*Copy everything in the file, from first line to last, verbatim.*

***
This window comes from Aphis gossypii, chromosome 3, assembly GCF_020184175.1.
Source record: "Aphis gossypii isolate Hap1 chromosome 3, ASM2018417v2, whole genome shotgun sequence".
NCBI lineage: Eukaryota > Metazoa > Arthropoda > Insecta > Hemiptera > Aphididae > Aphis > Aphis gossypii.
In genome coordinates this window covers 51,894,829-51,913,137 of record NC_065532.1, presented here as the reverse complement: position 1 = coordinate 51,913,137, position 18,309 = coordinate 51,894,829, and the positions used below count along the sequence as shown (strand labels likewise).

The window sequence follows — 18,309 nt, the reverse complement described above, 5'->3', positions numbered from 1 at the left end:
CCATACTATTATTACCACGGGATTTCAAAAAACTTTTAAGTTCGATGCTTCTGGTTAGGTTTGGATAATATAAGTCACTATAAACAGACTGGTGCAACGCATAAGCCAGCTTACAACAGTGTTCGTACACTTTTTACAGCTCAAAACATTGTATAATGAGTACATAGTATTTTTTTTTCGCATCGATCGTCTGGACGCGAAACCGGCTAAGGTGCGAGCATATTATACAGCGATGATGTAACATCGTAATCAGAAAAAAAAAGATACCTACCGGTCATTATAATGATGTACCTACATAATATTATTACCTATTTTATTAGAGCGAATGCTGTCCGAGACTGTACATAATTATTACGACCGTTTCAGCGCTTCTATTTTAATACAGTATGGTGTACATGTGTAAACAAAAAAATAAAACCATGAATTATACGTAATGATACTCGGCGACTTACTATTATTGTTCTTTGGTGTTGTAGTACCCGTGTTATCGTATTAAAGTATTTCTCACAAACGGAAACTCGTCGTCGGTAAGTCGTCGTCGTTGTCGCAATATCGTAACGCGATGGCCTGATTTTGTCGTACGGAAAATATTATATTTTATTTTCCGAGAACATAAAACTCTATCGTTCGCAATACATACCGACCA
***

This window comes from Aphis gossypii, chromosome 3, assembly GCF_020184175.1.
Source record: "Aphis gossypii isolate Hap1 chromosome 3, ASM2018417v2, whole genome shotgun sequence".
NCBI lineage: Eukaryota > Metazoa > Arthropoda > Insecta > Hemiptera > Aphididae > Aphis > Aphis gossypii.
In genome coordinates this window covers 51,894,829-51,913,137 of record NC_065532.1, presented here as the reverse complement: position 1 = coordinate 51,913,137, position 18,309 = coordinate 51,894,829, and the positions used below count along the sequence as shown (strand labels likewise).

The window sequence follows — 18,309 nt, the reverse complement described above, 5'->3', positions numbered from 1 at the left end:
CCATACTATTATTACCACGGGATTTCAAAAAACTTTTAAGTTCGATGCTTCTGGTTAGGTTTGGATAATATAAGTCACTATAAACAGACTGGTGCAACGCATAAGCCAGCTTACAACAGTGTTCGTACACTTTTTACAGCTCAAAACATTGTATAATGAGTACATAGTATTTTTTTTTCGCATCGATCGTCTGGACGCGAAACCGGCTAAGGTGCGAGCATATTATACAGCGATGATGTAACATCGTAATCAGAAAAAAAAAGATACCTACCGGTCATTATAATGATGTACCTACATAATATTATTACCTATTTTATTAGAGCGAATGCTGTCCGAGACTGTACATAATTATTACGACCGTTTCAGCGCTTCTATTTTAATACAGTATGGTGTACATGTGTAAACAAAAAAATAAAACCATGAATTATACGTAATGATACTCGGCGACTTACTATTATTGTTCTTTGGTGTTGTAGTACCCGTGTTATCGTATTAAAGTATTTCTCACAAACGGAAACTCGTCGTCGGTAAGTCGTCGTCGTTGTCGCAATATCGTAACGCGATGGCCTGATTTTGTCGTACGGAAAATATTATATTTTATTTTCCGAGAACATAAAACTCTATCGTTCGCAATACATACCGACCA